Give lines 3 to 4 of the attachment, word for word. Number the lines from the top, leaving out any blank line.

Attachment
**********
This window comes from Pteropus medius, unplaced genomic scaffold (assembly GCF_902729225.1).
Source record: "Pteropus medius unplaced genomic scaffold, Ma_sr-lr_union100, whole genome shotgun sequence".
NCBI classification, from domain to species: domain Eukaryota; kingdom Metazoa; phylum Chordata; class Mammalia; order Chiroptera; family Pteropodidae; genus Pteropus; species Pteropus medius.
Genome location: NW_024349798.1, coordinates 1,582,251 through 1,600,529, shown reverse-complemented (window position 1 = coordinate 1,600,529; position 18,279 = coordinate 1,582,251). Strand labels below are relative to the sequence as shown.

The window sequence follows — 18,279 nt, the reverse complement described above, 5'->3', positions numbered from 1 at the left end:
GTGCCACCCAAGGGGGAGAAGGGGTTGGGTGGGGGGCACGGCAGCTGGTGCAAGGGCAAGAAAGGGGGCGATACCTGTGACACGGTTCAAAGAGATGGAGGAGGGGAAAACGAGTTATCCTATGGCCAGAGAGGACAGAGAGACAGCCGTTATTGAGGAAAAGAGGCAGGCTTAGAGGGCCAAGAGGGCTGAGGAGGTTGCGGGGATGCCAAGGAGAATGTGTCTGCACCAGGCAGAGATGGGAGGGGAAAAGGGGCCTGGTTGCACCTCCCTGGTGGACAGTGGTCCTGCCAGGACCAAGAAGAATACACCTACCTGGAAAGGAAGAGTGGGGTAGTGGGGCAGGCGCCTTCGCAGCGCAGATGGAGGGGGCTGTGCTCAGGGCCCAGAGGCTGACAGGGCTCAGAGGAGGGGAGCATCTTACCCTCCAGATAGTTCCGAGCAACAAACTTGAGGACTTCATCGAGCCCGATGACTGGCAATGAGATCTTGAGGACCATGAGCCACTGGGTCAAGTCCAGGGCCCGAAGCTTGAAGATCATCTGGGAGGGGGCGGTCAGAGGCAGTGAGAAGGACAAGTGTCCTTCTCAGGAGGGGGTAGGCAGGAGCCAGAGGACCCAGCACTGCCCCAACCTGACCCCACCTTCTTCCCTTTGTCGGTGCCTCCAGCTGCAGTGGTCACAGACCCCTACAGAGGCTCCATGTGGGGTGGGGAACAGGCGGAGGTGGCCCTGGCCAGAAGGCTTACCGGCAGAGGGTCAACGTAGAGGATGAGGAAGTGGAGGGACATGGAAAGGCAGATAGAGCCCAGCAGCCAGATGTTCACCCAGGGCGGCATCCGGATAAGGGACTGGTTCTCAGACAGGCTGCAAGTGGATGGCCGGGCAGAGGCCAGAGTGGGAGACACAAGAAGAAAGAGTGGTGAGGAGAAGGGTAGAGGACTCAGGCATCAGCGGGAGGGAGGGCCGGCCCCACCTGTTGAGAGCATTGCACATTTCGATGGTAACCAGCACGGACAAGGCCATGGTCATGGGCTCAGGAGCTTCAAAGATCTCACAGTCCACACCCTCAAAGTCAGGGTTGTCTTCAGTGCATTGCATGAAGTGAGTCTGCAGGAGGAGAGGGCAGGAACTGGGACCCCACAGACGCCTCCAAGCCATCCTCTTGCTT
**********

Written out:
NCBI classification, from domain to species: domain Eukaryota; kingdom Metazoa; phylum Chordata; class Mammalia; order Chiroptera; family Pteropodidae; genus Pteropus; species Pteropus medius.
Genome location: NW_024349798.1, coordinates 1,582,251 through 1,600,529, shown reverse-complemented (window position 1 = coordinate 1,600,529; position 18,279 = coordinate 1,582,251). Strand labels below are relative to the sequence as shown.